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My Beautiful Genome

Internationally acclaimed science writer Lone Frank swabs up her DNA to provide the first truly intimate account of the new science of consumer-led genomics. She challenges the scientists and business mavericks intent on mapping every baby's genome, ponders the consequences of biological fortune-telling, and prods the psychologists who hope to uncover just how important our environment really is - a quest made all the more gripping as Frank considers her family's and her own struggles with depression.

Before I read My Beautiful Genome I could not decide if I would ever get my genome analysed, but now I’m sending in my spit ASAP. Lone Frank is one of the clearest science writers I’ve ever read who not only explains with great clarity the technical twists and turns of the science behind unravelling the double helix but does so in such a page-turning conversational style that once I started on a chapter I couldn’t stop until the end. Read this book – your genetic future may depend on it – Michael Shermer, author of WHY PEOPLE BELIEVE WEIRD THINGS and THE BELIEVING BRAIN

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Available in both papeback and Kindle editions - My Beautiful Genome: Exposing Our Genetic Future, One Quirk at a Time - My Beautiful Genome: Exposing Our Genetic Future, One Quirk at a Time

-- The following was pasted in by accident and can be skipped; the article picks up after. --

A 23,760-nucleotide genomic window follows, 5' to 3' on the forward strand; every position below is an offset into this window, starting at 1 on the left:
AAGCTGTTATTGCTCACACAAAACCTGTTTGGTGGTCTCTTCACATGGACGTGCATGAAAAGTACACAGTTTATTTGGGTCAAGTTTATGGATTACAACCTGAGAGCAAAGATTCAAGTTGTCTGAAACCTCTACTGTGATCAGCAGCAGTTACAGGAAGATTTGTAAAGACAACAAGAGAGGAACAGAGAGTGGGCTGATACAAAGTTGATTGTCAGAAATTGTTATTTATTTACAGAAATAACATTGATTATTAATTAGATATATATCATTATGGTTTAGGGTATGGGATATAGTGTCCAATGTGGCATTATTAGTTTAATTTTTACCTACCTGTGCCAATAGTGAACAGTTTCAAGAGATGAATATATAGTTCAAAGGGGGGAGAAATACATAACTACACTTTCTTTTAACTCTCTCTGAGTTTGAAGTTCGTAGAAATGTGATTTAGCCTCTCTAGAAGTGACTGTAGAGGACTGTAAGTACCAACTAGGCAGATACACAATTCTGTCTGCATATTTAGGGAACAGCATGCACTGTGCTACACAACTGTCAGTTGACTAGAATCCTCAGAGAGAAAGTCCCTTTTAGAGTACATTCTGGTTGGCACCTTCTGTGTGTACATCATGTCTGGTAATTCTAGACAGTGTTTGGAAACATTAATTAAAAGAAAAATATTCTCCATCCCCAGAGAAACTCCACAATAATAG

Blogging the Human Genome

Sam Kean - Slate Comments

Blogging the Human Genome

Scientists place 500-million-year-old...

- - Comments

Using a process called paleo-experimental evolution, Georgia Tech researchers have resurrected a 500-million-year-old gene from bacteria and inserted it into modern-day Escherichia coli (E. coli) bacteria. This bacterium has now been growing for more than 1,000 generations, giving the scientists a front row seat to observe evolution in action. Credit: Georgia Institute of Technology

Q&A: Plant scientists answer your...

- - Sense About Science 6 Comments

Welcome to this questions and answer session on cross fertilisation, which has also been called contamination, with Wendy harwood and Huw Jones.

Open letter and video re threat to GM...

Rothamsted Research - YouTube/Sense... 79 Comments

Add your support to the appeal from scientists at the publicly funded Rothamsted Research: Don't Destroy Our Research.

Finding Phenotypes

Edyta Zielinska - TheScientist 7 Comments

Genes shared across species that produce different phenotypes—deafness in humans and directional growth in plants—may reveal new models of disease.

Synthetic Genetic Evolution

Ruth Williams - TheScientist 9 Comments

Synthetic Genetic Evolution





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